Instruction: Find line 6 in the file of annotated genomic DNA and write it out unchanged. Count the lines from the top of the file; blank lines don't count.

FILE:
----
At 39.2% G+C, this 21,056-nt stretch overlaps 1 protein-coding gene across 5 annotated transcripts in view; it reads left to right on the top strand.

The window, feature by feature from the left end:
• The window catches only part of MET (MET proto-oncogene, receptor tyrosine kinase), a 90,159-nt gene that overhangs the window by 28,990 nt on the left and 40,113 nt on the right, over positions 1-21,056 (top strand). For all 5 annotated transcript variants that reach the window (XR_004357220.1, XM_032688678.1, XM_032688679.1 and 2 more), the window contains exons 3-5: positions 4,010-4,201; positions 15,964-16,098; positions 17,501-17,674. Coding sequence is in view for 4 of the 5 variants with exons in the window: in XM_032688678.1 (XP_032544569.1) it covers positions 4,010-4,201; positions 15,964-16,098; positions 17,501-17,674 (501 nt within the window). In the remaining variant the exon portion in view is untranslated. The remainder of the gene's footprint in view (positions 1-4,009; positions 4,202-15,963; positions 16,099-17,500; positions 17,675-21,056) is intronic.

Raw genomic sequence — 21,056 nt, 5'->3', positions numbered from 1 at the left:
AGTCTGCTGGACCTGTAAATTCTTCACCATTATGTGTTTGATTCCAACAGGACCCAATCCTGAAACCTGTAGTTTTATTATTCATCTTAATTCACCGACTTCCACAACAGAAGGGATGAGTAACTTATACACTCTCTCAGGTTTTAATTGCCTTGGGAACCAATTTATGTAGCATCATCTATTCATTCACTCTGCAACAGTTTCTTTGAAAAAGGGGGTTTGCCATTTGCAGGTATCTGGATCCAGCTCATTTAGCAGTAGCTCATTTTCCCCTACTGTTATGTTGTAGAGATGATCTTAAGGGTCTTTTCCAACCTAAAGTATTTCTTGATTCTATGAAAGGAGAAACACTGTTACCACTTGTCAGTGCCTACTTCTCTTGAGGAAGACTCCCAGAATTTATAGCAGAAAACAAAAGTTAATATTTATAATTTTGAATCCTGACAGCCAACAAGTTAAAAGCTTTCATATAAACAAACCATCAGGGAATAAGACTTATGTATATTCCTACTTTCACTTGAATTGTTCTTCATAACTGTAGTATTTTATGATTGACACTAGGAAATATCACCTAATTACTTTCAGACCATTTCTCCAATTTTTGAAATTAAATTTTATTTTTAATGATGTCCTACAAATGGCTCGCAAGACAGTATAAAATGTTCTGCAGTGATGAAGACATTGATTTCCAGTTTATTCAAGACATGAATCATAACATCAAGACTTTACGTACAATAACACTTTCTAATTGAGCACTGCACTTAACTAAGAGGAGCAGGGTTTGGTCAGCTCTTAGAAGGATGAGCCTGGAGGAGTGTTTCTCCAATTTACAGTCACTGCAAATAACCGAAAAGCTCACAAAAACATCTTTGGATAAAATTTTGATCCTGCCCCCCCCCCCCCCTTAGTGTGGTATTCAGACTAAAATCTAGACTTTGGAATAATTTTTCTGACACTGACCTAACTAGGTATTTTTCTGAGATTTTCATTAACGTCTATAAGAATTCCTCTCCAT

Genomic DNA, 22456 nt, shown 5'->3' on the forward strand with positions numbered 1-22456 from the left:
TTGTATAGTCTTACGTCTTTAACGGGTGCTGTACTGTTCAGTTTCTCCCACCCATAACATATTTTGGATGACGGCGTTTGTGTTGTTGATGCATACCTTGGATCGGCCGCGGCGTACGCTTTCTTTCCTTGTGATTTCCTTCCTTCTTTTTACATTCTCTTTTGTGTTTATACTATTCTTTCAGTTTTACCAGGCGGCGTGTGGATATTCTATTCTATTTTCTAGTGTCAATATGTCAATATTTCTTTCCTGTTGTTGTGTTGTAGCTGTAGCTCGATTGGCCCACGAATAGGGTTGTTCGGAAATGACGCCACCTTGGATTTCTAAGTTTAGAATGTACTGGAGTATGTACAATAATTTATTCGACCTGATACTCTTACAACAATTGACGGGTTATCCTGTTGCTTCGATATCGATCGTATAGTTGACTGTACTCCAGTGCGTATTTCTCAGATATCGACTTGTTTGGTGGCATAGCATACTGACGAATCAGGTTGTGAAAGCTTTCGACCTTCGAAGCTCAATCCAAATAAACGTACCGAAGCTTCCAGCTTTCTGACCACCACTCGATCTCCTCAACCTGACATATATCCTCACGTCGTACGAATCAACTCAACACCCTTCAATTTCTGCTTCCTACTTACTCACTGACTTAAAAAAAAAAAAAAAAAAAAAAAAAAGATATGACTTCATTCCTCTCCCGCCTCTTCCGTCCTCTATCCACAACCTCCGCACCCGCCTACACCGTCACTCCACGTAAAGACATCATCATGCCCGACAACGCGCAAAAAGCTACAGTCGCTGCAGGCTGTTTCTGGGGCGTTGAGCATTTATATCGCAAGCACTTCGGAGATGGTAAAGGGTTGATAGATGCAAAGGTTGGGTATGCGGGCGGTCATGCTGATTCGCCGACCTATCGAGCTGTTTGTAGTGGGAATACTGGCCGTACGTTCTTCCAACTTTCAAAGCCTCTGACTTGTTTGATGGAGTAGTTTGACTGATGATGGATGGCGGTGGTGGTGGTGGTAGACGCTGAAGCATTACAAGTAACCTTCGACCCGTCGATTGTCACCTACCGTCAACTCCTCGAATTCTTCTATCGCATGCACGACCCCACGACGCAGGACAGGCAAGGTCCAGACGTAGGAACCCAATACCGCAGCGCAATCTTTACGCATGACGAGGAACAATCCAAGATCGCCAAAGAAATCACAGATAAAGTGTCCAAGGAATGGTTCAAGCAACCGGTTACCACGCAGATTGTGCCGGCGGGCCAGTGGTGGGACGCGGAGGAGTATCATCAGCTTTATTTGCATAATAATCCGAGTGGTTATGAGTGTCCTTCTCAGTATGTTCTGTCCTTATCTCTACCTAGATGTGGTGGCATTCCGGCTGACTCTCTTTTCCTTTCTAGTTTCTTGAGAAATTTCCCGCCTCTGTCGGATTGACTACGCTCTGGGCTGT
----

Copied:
Genomic DNA, 22456 nt, shown 5'->3' on the forward strand with positions numbered 1-22456 from the left: